When I was a kid, and had to deal with life’s early disappointments, my parents would always call it a “learning experience.” If I failed to win a coveted academic award or athletic trophy, or if I was rejected by a former best friend, they would assure me that, as bad as I felt at the moment, the pain would help me build character over the long haul. It was a good thing.
It didn’t feel like a good thing, but I trusted they knew what they were talking about. And they weren’t alone. Indeed, common wisdom holds that when bad things happen to us, we should try to examine our negative feelings in order to defuse them. This applies not only to kids, but to adults as well—as any stroll through the bookstore’s self-help section will illustrate.
But is it true? The scientific evidence on such self-reflection is actually quite mixed. On the one hand, many studies do show that reflecting on why we’re distressed can have benefits, in both physical and mental health. Coming up with explanations for bad experiences appears to bring closure, and with it, relief. But on the other hand, these attempts at self-understanding can often backfire, leading to endless rumination on negative thoughts and feelings.
This paradox intrigued psychological scientists Ozlem Ayduk, of Berkeley, and Ethan Kross of the University of Michigan. Why do only some people succeed at learning from their bad experiences, while others fail? The scientists suspected that there is not a single way to examine one’s disappointments, and that some of us may have a more adaptive style of self-reflection than others. Specifically, they suspected that people who can be distanced observers of their own experiences—like a fly on the wall—these people end up reconsidering their experiences in ways that are less distressing, compared to those who relive the bad experiences in all their unpleasant detail.
Call it the fly-on-the-wall effect, which Ayduk and Kross have been examining for the past few years in the laboratory. In one series of experiments, for example, they asked volunteers to recall an intensely unpleasant experience—one that made them either very sad or very angry. Then they gave different volunteers different instructions. Some were told to visualize the experience through their own eyes, to immerse themselves in the sadness or anger and try to understand the feelings. Others were instructed to take the perspective of a fly on the wall—and with that perspective understand the feelings of that “distant self.”
Those who re-immersed themselves in the bad experience had, well, another bad experience. In the words of one such volunteer: “Adrenaline infused. Pissed off. Betrayed. Angry. Victimized. Hurt. Shamed. Stepped-on. Shitted on. Humiliated. Abandoned. Unappreciated. Pushed. Boundaries trampled upon . . .”
Whew, that can’t be fun. Or helpful. By contrast, those who deliberately distanced themselves from their pain were much less likely to relive the experience with such intensity. They were much more likely to reconsider it in a coolly analytic way that brought insight and closure. In short, they were looking for and finding meaning in the painful experience. As a result, they also reported much less distress than those who stayed close to their pain.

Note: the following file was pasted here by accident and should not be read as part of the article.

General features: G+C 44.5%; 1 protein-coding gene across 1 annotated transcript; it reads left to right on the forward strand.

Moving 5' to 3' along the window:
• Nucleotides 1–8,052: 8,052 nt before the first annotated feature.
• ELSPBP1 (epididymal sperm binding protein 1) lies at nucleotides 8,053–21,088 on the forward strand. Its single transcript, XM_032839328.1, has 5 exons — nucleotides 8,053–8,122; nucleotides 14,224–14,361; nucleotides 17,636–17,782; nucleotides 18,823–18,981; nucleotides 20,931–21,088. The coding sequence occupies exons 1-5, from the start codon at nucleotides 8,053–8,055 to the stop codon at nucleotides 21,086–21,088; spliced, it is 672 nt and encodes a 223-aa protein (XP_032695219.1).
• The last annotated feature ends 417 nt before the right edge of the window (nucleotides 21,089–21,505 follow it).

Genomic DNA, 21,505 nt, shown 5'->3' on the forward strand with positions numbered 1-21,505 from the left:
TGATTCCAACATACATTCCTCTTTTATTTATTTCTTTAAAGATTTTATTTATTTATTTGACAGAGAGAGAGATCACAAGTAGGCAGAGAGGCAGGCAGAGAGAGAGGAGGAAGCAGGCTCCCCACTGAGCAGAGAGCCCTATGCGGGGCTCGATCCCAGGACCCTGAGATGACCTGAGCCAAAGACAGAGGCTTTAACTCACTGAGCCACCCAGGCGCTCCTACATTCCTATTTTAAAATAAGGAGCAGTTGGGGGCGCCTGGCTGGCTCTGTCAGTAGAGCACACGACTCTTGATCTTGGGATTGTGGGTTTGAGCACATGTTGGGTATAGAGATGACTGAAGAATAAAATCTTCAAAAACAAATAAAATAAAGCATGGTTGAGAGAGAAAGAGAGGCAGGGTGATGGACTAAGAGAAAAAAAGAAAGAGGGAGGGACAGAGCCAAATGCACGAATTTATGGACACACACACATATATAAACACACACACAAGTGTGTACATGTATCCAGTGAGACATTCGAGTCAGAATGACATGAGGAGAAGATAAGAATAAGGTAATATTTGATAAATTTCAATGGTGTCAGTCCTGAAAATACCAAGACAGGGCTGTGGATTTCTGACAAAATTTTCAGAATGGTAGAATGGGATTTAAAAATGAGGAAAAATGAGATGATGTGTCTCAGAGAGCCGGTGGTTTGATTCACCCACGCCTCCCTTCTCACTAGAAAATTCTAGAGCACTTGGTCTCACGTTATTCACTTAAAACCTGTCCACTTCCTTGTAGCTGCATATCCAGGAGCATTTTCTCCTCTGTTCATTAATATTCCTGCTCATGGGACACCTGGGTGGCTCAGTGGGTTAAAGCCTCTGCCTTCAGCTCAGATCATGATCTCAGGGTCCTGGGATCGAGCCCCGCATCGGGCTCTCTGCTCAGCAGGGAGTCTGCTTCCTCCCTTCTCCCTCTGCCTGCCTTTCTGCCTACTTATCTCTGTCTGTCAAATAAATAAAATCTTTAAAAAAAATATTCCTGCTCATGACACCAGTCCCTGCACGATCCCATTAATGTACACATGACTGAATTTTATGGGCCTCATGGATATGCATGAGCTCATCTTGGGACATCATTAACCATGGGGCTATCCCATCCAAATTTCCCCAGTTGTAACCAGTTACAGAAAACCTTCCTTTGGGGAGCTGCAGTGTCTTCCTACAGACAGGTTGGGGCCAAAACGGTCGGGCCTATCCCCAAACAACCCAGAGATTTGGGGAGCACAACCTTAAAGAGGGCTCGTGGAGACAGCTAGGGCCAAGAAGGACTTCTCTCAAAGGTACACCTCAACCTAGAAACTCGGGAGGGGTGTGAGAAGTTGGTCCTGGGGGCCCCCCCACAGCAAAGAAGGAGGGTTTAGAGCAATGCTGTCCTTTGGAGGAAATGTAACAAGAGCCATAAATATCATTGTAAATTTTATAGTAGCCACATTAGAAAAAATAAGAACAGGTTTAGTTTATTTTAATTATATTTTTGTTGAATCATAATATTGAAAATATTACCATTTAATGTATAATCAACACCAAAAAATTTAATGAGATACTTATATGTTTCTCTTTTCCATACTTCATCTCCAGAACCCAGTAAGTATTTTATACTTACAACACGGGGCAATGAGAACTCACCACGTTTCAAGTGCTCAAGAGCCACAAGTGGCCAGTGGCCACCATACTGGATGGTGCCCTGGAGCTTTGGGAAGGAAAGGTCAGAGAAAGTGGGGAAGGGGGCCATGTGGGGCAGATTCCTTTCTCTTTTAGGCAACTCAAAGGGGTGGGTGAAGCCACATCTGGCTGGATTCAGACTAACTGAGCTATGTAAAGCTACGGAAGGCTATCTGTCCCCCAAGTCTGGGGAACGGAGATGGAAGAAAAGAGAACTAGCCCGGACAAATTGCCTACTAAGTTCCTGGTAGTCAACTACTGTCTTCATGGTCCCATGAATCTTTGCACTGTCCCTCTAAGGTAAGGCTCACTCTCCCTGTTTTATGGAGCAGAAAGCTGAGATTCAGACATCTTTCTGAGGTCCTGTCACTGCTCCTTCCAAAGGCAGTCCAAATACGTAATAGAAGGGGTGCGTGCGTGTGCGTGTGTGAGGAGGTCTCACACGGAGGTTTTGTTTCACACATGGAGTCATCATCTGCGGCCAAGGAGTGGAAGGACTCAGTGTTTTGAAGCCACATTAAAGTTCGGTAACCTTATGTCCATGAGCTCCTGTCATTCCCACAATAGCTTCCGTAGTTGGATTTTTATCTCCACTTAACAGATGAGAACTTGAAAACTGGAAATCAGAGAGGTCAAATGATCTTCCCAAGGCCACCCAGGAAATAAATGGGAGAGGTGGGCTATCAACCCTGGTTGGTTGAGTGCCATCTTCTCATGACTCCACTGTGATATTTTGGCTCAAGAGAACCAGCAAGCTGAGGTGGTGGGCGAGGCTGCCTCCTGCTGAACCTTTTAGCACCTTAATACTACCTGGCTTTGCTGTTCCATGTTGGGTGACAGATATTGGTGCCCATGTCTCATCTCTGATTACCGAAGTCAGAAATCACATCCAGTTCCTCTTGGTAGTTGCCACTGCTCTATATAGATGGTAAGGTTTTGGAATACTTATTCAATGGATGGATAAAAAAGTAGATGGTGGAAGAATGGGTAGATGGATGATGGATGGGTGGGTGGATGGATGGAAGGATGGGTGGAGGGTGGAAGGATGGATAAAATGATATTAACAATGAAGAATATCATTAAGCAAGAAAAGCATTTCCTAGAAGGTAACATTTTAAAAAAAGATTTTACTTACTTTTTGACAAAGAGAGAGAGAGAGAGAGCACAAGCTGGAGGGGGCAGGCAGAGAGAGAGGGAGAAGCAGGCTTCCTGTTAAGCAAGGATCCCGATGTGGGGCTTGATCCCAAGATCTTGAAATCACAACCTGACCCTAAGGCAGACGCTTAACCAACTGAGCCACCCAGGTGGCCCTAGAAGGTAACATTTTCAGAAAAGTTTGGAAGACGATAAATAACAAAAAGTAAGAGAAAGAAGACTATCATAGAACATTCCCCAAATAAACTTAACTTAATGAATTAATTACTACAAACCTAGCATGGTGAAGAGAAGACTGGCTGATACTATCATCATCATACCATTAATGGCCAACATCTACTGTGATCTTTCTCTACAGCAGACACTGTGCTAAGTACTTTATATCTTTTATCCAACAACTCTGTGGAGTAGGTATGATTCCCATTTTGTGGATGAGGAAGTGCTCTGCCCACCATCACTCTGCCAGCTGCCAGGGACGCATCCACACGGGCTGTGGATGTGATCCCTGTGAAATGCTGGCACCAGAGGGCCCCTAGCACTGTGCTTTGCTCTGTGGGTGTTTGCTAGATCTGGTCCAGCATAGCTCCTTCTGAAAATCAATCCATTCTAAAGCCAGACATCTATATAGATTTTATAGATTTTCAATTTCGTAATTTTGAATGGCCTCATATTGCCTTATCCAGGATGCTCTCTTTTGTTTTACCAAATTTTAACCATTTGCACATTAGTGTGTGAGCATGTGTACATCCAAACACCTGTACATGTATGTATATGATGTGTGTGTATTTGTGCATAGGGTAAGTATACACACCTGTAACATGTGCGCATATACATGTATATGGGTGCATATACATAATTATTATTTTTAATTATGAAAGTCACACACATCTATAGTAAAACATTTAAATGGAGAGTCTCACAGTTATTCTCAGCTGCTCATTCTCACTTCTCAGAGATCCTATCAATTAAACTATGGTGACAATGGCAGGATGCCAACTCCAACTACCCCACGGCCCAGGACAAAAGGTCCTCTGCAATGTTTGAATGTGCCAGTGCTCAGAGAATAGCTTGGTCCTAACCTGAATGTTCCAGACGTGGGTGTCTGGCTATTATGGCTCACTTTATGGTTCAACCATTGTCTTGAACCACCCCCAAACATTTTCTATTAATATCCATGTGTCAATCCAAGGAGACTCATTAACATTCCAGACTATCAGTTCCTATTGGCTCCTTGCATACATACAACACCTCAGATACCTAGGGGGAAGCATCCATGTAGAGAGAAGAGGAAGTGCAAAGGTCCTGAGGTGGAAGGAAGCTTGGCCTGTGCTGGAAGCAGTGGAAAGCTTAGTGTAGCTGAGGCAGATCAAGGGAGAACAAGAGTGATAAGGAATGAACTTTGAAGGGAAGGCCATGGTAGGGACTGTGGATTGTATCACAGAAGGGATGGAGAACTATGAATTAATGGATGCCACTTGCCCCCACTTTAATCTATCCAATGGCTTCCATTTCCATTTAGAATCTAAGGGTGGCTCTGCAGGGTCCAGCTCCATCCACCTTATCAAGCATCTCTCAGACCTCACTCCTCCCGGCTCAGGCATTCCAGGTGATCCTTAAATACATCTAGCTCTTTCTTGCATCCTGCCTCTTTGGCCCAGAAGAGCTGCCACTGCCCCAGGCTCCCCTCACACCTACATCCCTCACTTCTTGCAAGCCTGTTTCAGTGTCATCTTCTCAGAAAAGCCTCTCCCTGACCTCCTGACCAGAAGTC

It appears that some people do this kind of self-distancing on their own, while others do not. In a different set of studies, the scientists asked volunteers to reflect on a negative experience—but they didn’t instruct them how to go about it. Instead they asked them afterward about their reflections. Those who showed a self-distancing style—as a personality trait—experienced less distress, both immediately and weeks later. And as reported on-line in the latest issue of Current Directions in Psychological Science, they were also less hostile and—perhaps as a result—showed less of the cardiac reactivity that’s harmful to health—persistent high blood pressure, for example. People who ruminate often show this worrisome kind of cardiac distress.
Rumination is often a symptom of depression, and the scientists wondered if those suffering from mood disorders might benefit from fly-on-the-wall perspective taking. In one study, they found that it was the most severely depressed people who benefitted most from self-distancing reflection on life events. This preliminary finding suggests that deliberately adopting the fly-on-the-wall point of view might lead to a healthier kind of reflection for the clinically depressed. Another study found similar therapeutic benefits for people suffering from bipolar disorder, who have trouble keeping their positive emotions in check when thinking about the good things happening in their lives. A dose of self-distancing helped bipolar patients think about successes without abnormal emotional or physiological reaction.
So it appears that fly-on-the-wall perspective can dampen reactions to both positive and negative experiences—which may have a hidden and counterintuitive lesson for all of us: It’s important to keep misfortunes in perspective and learn from them. But on the same token, if you want to savor life’s positive experiences, forget the fly-on-the-wall and immerse yourself in your reflections, visualizing every detail and feeling every emotion as fully as possible.
Wray Herbert’s book, On Second Thought, is about irrational decision making. Excerpts from his two blogs—“We’re Only Human” and “Full Frontal Psychology”—appear regularly in Scientific American Mind and in The Huffington Post.
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